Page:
Kinsman toasts bicentennial
Though the festivities ended, the history of the community continues.
By SHERRI L. SHAULIS
VINDICATOR TRUMBULL STAFF
KINSMAN -- This community has changed little throughout the years. The square in the middle of town features a gazebo, and the Kinsman Pharmacy boasts a lunch counter with a working soda fountain. Many of the homes are original to the town, which was founded 200 years ago.
Residents and neighbors of Kinsman, named for founder John Kinsman, gathered Saturday for the town's bicentennial celebration. They took part in a parade, complete with floats and a marching band, and a musical celebration, as well as feasted on baked goods and learned about Kinsman's people and contributions during a slide-show presentation at the Kinsman Free Public Library.
The presentation -- created by Gabriel M. Cole, children's librarian and local history administrator -- featured images of the legend and lore of Kinsman. Exhibits provided information on everything and everyone from the Scythe Tree to famed trial attorney Clarence Darrow and Ernest Lyman Scott, whom many say discovered insulin.
It's easy to find history worth celebrating in Kinsman, explained Andrew Carl Davis, assistant administrator at the library.
"My opinion is that many people have grown up here, stayed here and raised their own families here," Davis said. "We have patrons who come in here now who started coming when they were wee little and were first old enough to read a book themselves. Now, they are retired and bring their grandchildren and great-grandchildren."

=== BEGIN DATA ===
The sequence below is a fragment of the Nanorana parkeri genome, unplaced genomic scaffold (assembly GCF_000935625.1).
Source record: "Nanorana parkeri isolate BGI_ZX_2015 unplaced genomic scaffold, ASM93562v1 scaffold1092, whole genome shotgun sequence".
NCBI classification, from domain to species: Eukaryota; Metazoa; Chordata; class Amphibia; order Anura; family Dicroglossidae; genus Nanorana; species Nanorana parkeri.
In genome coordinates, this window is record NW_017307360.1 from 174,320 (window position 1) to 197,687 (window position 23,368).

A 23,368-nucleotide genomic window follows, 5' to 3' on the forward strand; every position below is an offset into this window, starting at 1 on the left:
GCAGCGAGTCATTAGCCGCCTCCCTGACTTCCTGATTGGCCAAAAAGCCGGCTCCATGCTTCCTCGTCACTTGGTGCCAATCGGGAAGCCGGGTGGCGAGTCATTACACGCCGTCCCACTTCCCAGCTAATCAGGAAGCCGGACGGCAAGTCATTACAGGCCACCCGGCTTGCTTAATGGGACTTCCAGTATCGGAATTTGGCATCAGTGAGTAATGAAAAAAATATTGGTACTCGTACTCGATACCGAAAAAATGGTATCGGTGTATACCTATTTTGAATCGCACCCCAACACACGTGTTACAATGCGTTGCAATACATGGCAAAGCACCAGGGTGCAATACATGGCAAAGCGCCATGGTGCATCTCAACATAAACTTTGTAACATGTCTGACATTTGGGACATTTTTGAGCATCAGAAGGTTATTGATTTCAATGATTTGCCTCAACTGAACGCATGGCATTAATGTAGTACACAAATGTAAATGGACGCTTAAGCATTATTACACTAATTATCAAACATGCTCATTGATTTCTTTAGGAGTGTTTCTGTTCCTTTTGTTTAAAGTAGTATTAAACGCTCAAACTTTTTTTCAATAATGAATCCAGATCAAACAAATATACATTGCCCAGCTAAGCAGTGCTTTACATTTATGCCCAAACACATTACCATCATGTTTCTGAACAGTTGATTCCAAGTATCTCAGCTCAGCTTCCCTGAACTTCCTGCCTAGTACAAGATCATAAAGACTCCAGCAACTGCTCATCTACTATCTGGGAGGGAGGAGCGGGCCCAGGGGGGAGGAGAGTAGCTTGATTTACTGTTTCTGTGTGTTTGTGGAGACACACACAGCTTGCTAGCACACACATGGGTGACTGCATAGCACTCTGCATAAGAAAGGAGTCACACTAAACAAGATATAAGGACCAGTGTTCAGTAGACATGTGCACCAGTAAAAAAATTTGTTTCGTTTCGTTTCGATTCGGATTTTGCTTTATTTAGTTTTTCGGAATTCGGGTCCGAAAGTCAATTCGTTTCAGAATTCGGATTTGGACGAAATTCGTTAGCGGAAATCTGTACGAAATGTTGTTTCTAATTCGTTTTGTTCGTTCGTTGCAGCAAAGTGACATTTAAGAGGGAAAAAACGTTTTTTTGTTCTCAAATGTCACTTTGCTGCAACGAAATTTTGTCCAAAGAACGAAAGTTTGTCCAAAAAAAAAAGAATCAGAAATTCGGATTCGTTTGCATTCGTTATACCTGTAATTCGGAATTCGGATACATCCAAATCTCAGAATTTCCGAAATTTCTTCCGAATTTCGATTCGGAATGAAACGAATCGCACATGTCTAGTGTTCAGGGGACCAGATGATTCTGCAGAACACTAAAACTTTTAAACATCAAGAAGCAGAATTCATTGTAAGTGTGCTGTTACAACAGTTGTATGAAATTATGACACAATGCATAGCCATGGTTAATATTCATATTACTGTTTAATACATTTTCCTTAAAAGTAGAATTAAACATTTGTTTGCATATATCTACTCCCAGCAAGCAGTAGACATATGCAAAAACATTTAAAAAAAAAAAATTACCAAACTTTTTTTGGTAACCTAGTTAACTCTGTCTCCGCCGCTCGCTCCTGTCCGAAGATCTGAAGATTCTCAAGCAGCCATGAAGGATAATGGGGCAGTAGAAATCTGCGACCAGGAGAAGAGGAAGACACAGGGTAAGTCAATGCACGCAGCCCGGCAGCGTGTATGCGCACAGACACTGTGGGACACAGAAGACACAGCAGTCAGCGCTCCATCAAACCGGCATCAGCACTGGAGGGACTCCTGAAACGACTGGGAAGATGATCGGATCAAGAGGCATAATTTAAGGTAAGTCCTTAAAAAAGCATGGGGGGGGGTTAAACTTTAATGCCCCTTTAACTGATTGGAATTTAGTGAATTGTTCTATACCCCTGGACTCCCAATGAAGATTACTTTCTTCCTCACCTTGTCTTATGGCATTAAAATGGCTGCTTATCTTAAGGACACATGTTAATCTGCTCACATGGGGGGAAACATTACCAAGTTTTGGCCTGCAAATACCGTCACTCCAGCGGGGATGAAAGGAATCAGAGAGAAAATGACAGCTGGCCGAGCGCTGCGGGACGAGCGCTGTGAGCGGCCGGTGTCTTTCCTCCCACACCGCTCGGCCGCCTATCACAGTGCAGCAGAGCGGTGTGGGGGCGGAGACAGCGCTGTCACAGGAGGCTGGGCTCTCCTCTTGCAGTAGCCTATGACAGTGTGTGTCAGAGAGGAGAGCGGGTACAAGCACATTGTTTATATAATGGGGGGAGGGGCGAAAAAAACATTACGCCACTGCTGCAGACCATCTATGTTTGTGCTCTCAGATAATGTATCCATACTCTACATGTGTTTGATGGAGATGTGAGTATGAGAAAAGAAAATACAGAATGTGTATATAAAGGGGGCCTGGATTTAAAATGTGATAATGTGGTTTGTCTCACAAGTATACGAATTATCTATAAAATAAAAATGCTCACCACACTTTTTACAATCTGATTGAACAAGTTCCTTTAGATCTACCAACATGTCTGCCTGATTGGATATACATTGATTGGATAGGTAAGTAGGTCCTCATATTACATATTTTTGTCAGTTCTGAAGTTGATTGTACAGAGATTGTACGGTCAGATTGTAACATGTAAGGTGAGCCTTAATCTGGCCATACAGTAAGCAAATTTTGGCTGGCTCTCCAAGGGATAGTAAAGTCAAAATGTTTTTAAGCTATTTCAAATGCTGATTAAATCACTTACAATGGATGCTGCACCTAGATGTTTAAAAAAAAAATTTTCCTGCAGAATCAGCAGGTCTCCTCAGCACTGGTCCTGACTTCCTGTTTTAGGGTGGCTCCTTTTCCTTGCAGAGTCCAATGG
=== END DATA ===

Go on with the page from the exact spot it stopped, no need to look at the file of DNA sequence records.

A sense of family and community combine to make Kinsman a little different than other communities. Oftentimes, as communities grow, the old is plowed under or thrown away to make way for the new. In Kinsman, though, that's not the case.
"People seem to hang on to things here," Davis said. "We get much of our collection from people saying 'I was cleaning out the attic, and came across these boxes.'"
"They really seem to go about preserving as much as they can," he added.
Though the parade, quilt show and festivities in the park ended Saturday, exhibits of Kinsman's 200 years can be seen daily in the library. The local history and meeting room houses wedding dresses, chairs and dining wares from more than a century ago, as well as newspaper clippings, photographs and postcards of the quaint community through the decades.
The slide show, which features 60 images for 15 seconds each and captions identifying each photograph, will soon be posted at www.kinsmanlibrary.org, Davis said.
Much of the local information at the library will also be found online with the Ohio Memory project at www.ohiomemory.org, a Web site for the online scrapbook of Ohio's history through 1903.